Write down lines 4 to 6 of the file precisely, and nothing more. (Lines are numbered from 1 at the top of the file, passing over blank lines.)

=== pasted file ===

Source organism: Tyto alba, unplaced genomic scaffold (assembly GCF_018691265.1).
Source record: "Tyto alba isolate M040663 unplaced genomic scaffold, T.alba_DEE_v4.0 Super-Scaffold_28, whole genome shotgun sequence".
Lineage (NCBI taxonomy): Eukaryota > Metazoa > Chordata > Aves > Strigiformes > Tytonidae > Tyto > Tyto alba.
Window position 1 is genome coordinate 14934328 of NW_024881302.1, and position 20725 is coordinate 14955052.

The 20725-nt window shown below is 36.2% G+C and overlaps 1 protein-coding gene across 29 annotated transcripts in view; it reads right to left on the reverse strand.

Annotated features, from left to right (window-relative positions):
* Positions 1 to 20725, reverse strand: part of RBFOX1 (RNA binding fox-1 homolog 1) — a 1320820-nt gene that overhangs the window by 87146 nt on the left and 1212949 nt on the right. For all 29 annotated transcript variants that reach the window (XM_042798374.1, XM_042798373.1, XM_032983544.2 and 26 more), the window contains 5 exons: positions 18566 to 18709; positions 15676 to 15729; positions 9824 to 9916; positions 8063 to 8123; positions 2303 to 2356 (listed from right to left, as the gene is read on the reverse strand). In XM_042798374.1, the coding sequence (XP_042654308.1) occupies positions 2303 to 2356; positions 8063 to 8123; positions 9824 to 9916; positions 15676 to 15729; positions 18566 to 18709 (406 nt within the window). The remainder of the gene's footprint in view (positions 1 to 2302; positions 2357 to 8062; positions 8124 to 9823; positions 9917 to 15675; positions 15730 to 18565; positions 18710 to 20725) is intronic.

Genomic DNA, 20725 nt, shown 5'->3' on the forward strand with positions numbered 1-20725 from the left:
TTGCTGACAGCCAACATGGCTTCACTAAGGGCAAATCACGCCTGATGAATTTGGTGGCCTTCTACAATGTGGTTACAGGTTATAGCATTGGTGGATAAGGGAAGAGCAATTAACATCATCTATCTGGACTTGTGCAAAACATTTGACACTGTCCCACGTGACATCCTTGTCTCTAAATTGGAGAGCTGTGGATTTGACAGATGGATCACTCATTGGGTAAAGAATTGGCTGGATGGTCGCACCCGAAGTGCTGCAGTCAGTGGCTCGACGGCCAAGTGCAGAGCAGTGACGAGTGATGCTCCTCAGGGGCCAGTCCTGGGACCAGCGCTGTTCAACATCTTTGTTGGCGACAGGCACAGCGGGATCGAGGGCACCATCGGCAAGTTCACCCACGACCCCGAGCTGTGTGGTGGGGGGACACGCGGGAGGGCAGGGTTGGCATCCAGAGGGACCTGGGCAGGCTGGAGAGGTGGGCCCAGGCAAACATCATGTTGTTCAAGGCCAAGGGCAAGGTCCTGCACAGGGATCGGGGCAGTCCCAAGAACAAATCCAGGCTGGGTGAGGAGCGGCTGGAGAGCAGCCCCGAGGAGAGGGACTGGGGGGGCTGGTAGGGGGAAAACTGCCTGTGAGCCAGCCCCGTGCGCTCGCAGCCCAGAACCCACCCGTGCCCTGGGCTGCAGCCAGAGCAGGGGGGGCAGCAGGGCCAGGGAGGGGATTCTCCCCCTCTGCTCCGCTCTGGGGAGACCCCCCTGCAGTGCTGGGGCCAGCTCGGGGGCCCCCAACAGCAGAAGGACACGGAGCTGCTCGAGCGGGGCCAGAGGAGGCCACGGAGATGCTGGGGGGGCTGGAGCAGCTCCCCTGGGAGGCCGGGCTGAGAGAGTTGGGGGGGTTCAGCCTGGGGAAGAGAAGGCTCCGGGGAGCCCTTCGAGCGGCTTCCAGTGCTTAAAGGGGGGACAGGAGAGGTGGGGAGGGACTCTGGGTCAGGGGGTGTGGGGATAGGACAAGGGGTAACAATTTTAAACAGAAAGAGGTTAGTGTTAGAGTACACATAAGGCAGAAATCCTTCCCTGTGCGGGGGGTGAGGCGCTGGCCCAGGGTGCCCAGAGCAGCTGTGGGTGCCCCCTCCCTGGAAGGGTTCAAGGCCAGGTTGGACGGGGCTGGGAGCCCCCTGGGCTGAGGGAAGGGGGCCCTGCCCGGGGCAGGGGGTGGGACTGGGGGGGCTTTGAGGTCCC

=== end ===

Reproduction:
Window position 1 is genome coordinate 14934328 of NW_024881302.1, and position 20725 is coordinate 14955052.

The 20725-nt window shown below is 36.2% G+C and overlaps 1 protein-coding gene across 29 annotated transcripts in view; it reads right to left on the reverse strand.

Annotated features, from left to right (window-relative positions):